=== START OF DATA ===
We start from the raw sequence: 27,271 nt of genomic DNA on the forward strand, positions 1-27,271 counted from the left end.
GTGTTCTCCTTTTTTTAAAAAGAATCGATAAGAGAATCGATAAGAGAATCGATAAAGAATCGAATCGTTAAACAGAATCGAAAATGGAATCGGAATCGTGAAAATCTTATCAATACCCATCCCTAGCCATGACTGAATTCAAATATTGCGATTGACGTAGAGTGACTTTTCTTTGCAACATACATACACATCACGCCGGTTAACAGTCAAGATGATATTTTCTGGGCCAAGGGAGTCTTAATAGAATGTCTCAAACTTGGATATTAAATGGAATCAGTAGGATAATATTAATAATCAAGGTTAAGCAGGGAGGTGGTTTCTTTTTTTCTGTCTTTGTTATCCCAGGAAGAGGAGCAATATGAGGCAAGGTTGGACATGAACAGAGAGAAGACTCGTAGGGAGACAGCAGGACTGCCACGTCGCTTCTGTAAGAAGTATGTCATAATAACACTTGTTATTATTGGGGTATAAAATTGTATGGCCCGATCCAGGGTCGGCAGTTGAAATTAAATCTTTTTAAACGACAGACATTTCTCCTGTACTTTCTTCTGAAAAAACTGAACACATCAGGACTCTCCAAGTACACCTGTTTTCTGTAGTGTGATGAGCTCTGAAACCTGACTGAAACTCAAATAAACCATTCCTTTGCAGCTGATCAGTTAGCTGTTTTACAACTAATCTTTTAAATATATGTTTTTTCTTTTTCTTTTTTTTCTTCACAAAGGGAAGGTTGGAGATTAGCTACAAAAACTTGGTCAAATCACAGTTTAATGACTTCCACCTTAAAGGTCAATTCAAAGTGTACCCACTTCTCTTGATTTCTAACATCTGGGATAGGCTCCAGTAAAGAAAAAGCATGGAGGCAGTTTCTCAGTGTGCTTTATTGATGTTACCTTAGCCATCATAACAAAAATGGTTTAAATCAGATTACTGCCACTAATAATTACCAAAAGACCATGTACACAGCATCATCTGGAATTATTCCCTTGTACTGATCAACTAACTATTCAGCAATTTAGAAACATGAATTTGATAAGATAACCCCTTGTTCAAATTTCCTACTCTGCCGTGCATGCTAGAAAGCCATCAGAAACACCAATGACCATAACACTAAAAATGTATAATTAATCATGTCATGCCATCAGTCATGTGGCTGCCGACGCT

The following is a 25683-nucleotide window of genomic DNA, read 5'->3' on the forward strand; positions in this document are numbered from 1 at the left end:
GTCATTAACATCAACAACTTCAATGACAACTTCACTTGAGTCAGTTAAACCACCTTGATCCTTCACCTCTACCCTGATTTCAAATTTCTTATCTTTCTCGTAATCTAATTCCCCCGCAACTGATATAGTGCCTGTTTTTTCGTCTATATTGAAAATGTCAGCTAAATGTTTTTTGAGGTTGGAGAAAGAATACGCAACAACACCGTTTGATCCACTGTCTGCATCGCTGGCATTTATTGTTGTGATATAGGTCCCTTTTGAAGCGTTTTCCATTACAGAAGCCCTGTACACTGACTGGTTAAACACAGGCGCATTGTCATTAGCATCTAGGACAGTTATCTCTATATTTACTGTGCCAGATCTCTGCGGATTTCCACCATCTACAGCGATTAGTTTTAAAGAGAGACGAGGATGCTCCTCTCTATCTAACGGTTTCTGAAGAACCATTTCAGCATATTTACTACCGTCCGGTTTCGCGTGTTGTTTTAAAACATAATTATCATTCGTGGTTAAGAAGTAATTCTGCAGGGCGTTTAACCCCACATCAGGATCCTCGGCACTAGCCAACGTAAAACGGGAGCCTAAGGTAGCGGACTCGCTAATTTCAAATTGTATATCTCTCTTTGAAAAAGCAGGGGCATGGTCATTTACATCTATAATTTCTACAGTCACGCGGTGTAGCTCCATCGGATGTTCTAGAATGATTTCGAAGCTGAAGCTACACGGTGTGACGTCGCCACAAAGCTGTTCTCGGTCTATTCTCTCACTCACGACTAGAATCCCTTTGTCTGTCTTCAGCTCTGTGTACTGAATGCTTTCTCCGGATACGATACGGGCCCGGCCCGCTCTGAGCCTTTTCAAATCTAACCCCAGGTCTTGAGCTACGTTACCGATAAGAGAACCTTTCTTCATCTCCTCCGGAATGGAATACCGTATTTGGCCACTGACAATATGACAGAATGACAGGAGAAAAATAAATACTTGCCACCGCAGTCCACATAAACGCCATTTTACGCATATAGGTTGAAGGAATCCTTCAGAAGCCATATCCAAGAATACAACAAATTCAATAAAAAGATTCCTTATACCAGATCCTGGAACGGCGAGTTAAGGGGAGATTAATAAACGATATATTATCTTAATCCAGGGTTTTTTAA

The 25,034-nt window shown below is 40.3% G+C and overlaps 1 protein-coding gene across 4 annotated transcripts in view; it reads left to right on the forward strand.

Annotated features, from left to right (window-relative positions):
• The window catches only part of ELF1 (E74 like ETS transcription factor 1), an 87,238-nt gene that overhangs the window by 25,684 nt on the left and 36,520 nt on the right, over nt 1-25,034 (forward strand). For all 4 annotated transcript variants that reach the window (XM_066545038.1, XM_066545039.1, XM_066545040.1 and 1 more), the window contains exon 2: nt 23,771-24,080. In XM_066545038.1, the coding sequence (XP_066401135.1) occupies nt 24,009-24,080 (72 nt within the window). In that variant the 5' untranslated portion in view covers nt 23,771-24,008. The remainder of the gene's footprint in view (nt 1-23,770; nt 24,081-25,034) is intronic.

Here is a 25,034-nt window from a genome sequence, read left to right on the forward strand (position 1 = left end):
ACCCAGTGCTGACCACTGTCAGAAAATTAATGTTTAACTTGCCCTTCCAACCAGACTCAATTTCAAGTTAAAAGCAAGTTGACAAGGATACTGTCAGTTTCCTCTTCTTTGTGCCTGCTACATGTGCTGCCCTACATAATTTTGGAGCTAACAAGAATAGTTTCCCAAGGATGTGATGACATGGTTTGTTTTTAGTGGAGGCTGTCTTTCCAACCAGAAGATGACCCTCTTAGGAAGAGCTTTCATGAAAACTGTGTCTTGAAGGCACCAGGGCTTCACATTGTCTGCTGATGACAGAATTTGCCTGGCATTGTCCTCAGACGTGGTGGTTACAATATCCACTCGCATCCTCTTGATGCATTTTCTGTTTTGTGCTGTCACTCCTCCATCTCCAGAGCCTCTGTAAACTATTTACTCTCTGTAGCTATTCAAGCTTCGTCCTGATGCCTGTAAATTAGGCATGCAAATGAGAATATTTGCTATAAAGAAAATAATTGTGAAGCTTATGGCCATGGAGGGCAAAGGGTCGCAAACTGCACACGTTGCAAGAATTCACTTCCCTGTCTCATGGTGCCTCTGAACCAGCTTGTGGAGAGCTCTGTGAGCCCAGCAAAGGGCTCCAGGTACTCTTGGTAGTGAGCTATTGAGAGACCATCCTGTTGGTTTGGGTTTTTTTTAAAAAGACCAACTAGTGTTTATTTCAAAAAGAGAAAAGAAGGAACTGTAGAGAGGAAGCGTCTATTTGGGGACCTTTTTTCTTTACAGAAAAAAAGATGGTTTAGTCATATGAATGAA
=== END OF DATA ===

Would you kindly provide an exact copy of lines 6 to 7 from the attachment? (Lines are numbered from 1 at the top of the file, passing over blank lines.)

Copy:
Annotated features, from left to right (window-relative positions):
• The window catches only part of ELF1 (E74 like ETS transcription factor 1), an 87,238-nt gene that overhangs the window by 25,684 nt on the left and 36,520 nt on the right, over nt 1-25,034 (forward strand). For all 4 annotated transcript variants that reach the window (XM_066545038.1, XM_066545039.1, XM_066545040.1 and 1 more), the window contains exon 2: nt 23,771-24,080. In XM_066545038.1, the coding sequence (XP_066401135.1) occupies nt 24,009-24,080 (72 nt within the window). In that variant the 5' untranslated portion in view covers nt 23,771-24,008. The remainder of the gene's footprint in view (nt 1-23,770; nt 24,081-25,034) is intronic.